Electronic component distributor Avnet on Wednesday reported strong revenue and profit growth for its third quarter of fiscal 2022 despite supply chain issues plaguing the computer and electronics industry and Russia’s war. against Ukraine.
Robust and improving demand for electronic components, including in Avnet’s Americas and Asia-Pacific businesses, its UK-based Farnell business, which it acquired in 2016, and a wide range of verticals , gave Avnet 32% year-over-year revenue growth, said Phil Gallagher, CEO of Avnet.
Gallagher, (pictured), speaking to analysts on the company’s quarterly financials conference call, said in prepared remarks that even the Lunar New Year holiday in Asia could not slow strong revenue growth or Avnet margins.
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“We compete favorably across the board and are excited to see continued improvement in our U.S. business, where strong demand and expanded supply chain orchestration opportunities have helped us grow our revenue by more than 40% year-over-year and achieve our fifth consecutive quarter of operating margin growth,” he said. “We are also particularly pleased with Farnell’s excellent results, which have proven to be an important driver for all of Avnet and which is now responsible for 7% of our sales and 23% of our adjusted operating income.
Robust demand was widespread across Phoenix-based Avnet’s end markets, with the company seeing strength in the automotive, transportation and industrial segments, the aerospace and defense segments in particular. expected to remain elevated over the coming quarters, Gallagher said.
“Overall, we continue to expect favorable demand conditions through the second half of this calendar year,” he said.
Avnet also showed strength in its design and engineering businesses, Gallagher said.
“Our continued investments in digital and design tools and field application engineers are paying off, as evidenced by another solid quarter of design and engineering activity across all regions,” it said. he declares. “These high levels of design registrations and earnings in previous quarters resulted in another quarter of record sales and gross margin demand creation.
Gallagher also addressed the conflict in Ukraine and said Avnet continues to closely monitor the safety of its employees in the region.
Avnet had only a small number of employees in Ukraine, most of whom left the country safely, he said. The company also has a few employees in Russia and has many partners, suppliers and customers across the region, which means the distributor expects a minor impact on its business.
“Although we do not have any distribution or integration centers in the region, we have ceased all of our business activities in Russia, which represents less than 1% of our annual revenue and gross profit,” a- he declared. “Our goal remains to support our affected employees and partners. And while I am deeply troubled by the situation in Ukraine, I have been encouraged by the incredible efforts made by Avnet and Farnell employees to provide direct support to Ukrainian refugees entering Poland, including the delivery of supplies and equipment. equipment. I couldn’t be more proud of these efforts and the supportive culture we’ve built here at Avnet.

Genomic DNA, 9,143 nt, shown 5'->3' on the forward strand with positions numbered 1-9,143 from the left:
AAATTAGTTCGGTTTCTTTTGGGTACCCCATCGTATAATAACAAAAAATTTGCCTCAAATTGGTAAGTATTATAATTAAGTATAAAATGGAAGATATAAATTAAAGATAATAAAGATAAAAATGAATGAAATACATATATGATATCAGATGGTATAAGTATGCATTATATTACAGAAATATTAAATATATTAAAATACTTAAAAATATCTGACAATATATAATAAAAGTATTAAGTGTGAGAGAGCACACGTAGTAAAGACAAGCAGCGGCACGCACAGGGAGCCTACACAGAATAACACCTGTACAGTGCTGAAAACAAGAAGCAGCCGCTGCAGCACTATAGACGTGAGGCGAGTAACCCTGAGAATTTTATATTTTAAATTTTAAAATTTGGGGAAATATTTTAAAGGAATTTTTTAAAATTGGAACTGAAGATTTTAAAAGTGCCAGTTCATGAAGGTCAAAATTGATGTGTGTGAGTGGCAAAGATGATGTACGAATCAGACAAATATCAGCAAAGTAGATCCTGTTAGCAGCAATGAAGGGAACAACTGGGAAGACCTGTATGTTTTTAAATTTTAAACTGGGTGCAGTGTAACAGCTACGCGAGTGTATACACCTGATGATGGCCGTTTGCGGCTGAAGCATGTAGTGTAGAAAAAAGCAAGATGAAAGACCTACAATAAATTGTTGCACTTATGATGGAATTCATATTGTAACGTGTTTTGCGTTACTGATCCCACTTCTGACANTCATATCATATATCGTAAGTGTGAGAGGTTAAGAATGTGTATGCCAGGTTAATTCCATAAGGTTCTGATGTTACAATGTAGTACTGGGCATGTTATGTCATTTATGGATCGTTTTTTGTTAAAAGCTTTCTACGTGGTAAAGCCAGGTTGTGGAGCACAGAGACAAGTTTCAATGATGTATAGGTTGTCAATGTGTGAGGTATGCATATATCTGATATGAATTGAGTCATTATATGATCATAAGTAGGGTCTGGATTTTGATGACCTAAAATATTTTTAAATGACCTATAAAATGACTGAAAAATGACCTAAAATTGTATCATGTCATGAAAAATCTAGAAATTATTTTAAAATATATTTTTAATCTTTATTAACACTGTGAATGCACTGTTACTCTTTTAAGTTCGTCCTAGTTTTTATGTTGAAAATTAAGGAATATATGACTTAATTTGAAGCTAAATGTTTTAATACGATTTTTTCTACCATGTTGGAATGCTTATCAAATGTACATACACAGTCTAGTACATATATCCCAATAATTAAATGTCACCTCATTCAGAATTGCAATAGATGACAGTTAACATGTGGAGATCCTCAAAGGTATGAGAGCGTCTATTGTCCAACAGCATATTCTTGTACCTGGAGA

During the conference call’s question and answer period, when asked by an analyst if Avnet was better prepared for a possible recession than it was during the 2007 to 2009 recession, Gallagher said that Avnet was now 100% focused on components and not on the IT business it had then.
“A lot of our costs are variable in terms of commissions and freight and logistics costs and so on,” he said. “So we are adjusting them as we go along. And some of them adjust on their own.
On the component side, Avnet has a sustainable high-margin business, including with Farnell, Gallagher said.
“We maintain that this will maintain a double-digit operating margin line, even in the face of a downturn,” he said. “So we think between the mix and creating demand by continuing to grow our range map, we think we can achieve that. Maybe we need to make some adjustments. [And] if there’s a downturn, we’ll take out a lot of money, which makes Tom [Liguori, CFO] joyful.”
Avnet is also working with its suppliers on increasingly advanced opportunities, Gallagher said. “Even in a downturn, they exploit us as much as they can because of the variable model we bring to them from a scale perspective,” he said.
Asked if there were any signs of easing supply issues, Gallagher said he didn’t see any clear indications as some lead times are improving and others are getting worse.
“But overall it’s still pretty tight up there,” he said. “I’m on the phone almost every day with customers and suppliers trying to speed things up,” he said.
For its third fiscal quarter of 2022, which ended April 2, Avnet reported revenue of $6.5 billion, up 32.0% from the $4.9 billion reported by Avnet. the company for its third fiscal quarter of 2021.
The retailer also reported GAAP net income of $183.4 million, or $1.84 per share, compared to $107.5 million last year, or $1.07 per share. On a non-GAAP basis, the company reported earnings per share of $2.15, compared to $0.74 in the year-ago quarter.
Revenue beat analysts’ expectations by $780 million and non-GAAP earnings beat expectations by 61 cents a share, according to Seeking Alpha.
Looking ahead, Avnet expects fourth-quarter fiscal 2022 sales of $6.0 billion to $6.4 billion versus analyst consensus of $5.8 billion, and earnings per share not GAAP $1.90 to $2.00 vs consensus $1.50.